Either way, we need to turn to Scripture as the ultimate source of God’s word and use the Bible to analyze any prophecy we might hear.
The litmus test of true prophecy is if it aligns with what Scripture says. If it contradicts what God declares in the Bible, do not pay any attention to the words of the so-called “prophecy.” If it lines up with Scripture 100 percent, pray for discernment about what God is trying to say for your life.
Hope Bolingeris a literary agent at C.Y.L.E. and a recent graduate of Taylor University's professional writing program. More than 350 of her works have been featured in various publications ranging from Writer's Digest to Keys for Kids. She has worked for various publishing companies, magazines, newspapers, and literary agencies and has edited the work of authors such as Jerry B. Jenkins and Michelle Medlock Adams. Her column "Hope's Hacks," tips and tricks to avoid writer's block, reaches 3,000+ readers weekly and is featured monthly on Cyle Young's blog, which receives 63,000+ monthly hits. Her modern-day Daniel, “Blaze,” (Illuminate YA) just released, and they just contracted the sequel. Find out more about her here.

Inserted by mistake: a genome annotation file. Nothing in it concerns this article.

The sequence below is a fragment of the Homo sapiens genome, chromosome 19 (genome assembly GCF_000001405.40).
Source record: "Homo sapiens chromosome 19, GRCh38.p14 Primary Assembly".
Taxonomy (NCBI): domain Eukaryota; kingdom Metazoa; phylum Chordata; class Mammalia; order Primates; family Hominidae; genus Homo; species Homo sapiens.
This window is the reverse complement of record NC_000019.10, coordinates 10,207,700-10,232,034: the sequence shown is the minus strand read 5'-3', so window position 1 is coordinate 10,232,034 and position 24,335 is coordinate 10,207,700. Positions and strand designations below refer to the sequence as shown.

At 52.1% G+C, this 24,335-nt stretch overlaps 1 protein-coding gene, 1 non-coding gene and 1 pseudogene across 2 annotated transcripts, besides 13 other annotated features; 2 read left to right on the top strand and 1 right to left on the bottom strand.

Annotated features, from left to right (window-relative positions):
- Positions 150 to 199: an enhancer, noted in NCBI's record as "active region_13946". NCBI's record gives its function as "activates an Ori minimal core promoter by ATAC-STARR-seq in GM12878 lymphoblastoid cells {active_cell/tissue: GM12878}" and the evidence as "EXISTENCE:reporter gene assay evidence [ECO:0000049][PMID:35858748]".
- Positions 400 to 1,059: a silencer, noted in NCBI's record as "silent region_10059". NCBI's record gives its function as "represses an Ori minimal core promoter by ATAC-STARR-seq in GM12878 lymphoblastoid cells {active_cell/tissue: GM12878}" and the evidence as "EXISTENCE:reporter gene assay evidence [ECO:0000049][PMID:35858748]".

Photo Credit: GettyImages/Javier_Art_Photography
Hope Bolinger is a literary agent at C.Y.L.E. and a graduate of Taylor University's professional writing program. More than 500 of her works have been featured in various publications ranging from Writer's Digest to Keys for Kids. She has worked for various publishing companies, magazines, newspapers, and literary agencies and has edited the work of authors such as Jerry B. Jenkins and Michelle Medlock Adams. Her column "Hope's Hacks," tips and tricks to avoid writer's block, reaches 6,000+ readers weekly and is featured monthly on Cyle Young's blog. Her modern-day Daniel, Blaze, (Illuminate YA) Den (releasing July 2020), Dear Hero (releasing September 2020), and Dear Henchman (releasing 2021) Find out more about her here.